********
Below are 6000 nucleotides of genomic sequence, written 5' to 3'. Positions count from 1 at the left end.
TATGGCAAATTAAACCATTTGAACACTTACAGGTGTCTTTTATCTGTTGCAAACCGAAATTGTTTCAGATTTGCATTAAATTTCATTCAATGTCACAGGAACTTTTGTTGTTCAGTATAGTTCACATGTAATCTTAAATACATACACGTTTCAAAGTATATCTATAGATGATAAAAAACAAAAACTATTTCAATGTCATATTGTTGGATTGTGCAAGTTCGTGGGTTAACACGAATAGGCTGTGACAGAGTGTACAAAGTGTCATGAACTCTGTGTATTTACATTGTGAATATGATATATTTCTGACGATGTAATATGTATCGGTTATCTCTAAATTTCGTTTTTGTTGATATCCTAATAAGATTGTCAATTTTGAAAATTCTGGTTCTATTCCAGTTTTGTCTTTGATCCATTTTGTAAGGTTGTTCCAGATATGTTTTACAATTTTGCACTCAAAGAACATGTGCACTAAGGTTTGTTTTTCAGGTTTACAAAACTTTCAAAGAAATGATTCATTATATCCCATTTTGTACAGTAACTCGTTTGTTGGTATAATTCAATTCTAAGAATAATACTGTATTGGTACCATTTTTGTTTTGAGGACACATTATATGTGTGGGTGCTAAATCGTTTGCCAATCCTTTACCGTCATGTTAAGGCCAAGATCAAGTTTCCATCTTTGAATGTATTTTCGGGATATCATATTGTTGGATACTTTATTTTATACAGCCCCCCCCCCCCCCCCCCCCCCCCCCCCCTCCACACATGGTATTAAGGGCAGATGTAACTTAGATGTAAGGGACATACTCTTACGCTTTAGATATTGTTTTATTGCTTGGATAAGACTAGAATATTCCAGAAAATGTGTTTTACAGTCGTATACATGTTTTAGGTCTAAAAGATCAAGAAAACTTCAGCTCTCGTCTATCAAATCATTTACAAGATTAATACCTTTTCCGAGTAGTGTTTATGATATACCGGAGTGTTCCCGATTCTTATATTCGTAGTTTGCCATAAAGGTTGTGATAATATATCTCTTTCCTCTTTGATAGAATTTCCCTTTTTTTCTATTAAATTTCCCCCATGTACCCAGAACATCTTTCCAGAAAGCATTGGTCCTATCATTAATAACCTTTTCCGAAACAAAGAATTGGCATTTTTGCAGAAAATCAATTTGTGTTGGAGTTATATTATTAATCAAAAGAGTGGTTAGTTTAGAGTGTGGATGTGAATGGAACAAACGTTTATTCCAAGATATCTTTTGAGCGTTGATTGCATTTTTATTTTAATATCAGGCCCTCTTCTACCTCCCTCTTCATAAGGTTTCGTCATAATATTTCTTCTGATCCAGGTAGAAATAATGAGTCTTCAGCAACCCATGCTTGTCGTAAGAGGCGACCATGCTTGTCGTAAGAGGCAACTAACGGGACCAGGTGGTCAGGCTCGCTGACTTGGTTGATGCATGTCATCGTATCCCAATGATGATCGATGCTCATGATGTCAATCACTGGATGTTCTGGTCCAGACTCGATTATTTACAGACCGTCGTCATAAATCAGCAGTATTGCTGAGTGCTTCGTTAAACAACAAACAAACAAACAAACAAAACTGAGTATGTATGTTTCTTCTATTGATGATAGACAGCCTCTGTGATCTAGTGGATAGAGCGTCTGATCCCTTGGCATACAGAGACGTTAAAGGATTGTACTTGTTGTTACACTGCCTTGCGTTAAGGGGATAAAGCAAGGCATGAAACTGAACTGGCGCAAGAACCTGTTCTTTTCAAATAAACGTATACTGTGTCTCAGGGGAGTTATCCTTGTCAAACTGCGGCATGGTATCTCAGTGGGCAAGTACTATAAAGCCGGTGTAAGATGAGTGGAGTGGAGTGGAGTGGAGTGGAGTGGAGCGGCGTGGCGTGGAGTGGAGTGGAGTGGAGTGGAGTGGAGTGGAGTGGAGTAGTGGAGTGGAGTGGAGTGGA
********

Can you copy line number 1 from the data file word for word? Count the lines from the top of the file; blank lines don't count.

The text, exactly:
Below are 6000 nucleotides of genomic sequence, written 5' to 3'. Positions count from 1 at the left end.